expect(title).equals(my_title);
        })

The following actions will be executed:

  1. Browser page of “my_service” is loaded
  2. Text Field with id ‘username’ is located
  3. Text Field with id ‘username’ is filled with ‘my_username’
  4. Page title is retrieved and checked for equality against ‘my_title’
  5. WebDriver quits and browser window is closed. Browser process is terminated.

Selenium Webdriver Support for MochaJS

In order to perform JavaScript testing with Selenium WebDriver and Mocha in a simple way, WebDriver facilitates usage with MochaJS by wrapping around MochaJS test functions (before, beforeEach, it, etc.) with a test object. This creates a scope that provides awareness that WebDriver is being used. Therefore, there is no need for promise returns.

First, the corresponding module should be loaded:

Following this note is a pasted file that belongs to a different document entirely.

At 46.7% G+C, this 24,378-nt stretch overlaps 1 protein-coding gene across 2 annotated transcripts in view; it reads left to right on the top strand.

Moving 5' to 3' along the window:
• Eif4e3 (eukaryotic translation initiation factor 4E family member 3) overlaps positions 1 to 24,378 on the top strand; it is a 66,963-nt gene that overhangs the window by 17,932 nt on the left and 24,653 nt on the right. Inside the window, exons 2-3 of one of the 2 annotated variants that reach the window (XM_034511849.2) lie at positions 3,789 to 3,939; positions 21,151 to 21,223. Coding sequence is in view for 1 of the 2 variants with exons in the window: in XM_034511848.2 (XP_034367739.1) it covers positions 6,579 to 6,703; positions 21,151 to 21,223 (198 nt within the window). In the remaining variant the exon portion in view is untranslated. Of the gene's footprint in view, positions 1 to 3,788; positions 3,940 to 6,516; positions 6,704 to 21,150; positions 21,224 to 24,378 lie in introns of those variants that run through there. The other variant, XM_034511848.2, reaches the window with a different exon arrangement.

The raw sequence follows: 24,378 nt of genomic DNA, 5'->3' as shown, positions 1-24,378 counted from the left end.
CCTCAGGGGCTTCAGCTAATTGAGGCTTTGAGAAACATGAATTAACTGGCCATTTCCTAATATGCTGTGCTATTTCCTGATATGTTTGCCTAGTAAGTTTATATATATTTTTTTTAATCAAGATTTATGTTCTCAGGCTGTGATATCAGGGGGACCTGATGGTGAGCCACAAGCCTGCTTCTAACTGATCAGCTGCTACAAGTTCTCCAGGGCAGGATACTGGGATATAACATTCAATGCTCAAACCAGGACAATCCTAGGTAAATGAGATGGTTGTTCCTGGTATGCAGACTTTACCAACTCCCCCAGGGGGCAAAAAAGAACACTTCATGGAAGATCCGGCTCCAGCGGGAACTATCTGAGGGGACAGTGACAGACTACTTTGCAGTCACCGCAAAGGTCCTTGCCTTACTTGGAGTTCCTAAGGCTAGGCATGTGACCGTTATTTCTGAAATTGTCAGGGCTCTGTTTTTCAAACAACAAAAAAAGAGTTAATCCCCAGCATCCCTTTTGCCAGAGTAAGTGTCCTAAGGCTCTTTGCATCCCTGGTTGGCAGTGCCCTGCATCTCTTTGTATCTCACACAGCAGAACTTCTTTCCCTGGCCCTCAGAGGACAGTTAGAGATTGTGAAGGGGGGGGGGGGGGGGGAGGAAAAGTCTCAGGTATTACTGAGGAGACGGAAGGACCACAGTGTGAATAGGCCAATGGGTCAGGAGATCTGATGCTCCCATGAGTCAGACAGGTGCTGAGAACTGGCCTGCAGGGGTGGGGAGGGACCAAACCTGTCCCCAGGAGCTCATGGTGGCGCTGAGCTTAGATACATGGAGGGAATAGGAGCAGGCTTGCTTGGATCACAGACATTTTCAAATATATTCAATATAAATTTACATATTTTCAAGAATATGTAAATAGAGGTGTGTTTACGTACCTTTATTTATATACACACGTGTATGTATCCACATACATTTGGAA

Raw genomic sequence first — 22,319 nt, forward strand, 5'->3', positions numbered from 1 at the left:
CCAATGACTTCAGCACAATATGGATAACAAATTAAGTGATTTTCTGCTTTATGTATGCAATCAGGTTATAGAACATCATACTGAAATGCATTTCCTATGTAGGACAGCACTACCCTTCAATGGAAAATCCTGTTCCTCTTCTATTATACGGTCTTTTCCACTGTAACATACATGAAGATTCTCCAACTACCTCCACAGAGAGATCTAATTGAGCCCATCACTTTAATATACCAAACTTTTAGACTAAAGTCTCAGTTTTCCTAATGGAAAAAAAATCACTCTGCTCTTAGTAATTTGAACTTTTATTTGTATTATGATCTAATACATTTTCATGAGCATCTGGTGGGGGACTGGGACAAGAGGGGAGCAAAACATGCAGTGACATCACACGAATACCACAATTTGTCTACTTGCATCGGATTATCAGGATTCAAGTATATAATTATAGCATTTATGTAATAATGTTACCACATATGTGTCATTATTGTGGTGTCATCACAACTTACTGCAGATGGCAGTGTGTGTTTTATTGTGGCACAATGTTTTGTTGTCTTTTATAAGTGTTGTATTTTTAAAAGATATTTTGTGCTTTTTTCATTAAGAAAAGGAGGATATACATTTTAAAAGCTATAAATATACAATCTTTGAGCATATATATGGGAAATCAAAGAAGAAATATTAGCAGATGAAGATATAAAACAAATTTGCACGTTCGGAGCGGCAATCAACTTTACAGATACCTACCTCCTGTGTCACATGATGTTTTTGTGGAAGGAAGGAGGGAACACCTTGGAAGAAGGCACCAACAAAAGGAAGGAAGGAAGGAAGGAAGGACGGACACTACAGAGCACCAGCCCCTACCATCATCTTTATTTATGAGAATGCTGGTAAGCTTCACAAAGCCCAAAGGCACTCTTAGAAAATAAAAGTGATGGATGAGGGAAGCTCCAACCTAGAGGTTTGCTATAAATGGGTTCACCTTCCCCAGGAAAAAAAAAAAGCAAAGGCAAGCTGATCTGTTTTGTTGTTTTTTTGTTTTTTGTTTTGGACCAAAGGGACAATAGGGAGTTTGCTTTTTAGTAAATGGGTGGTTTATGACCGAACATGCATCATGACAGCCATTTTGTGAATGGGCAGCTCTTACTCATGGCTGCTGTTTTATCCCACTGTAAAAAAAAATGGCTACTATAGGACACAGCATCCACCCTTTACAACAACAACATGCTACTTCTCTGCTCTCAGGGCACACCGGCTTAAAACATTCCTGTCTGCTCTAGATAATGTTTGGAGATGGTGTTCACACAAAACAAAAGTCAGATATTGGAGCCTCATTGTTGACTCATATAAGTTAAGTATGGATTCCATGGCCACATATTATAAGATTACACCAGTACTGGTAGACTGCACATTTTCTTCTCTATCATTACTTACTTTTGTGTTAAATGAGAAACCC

var test = require('selenium-webdriver/testing'); 

All the function of Mocha are preceded by ‘test.’ as follows:

test.before()
test.describe()

And so on. Then, the above code is fully re-written as:

test.describe( 'Test Suite' , function(){

    test.before(function(){

        driver.get( my_service );
        driver.findElement(webdriver.By.id(username)).sendKeys(my_username);
        driver.findElement(webdriver.By.id(submit)).click();
    });

    test.after(function(){
        driver.quit();
    });

    test.it( 'Test Case' , function(){

        driver.getTitle().then(function(title){
            expect(title).equals(my_title);
        })

        driver.sleep();
    });

});
Conclusion

In this tutorial we got a chance to experience JavaScript testing with Selenium WebDriver and MochaJS. We should keep in mind the main difference when comparing to other programming language bindings, due to the asynchronous nature of NodeJS, MochaJS and Selenium WebDriver.

As long as we keep returning promises in any function which creates a promise (either a custom test lib function or a MochaJS hook/testcase), Mocha will execute them in the correct order.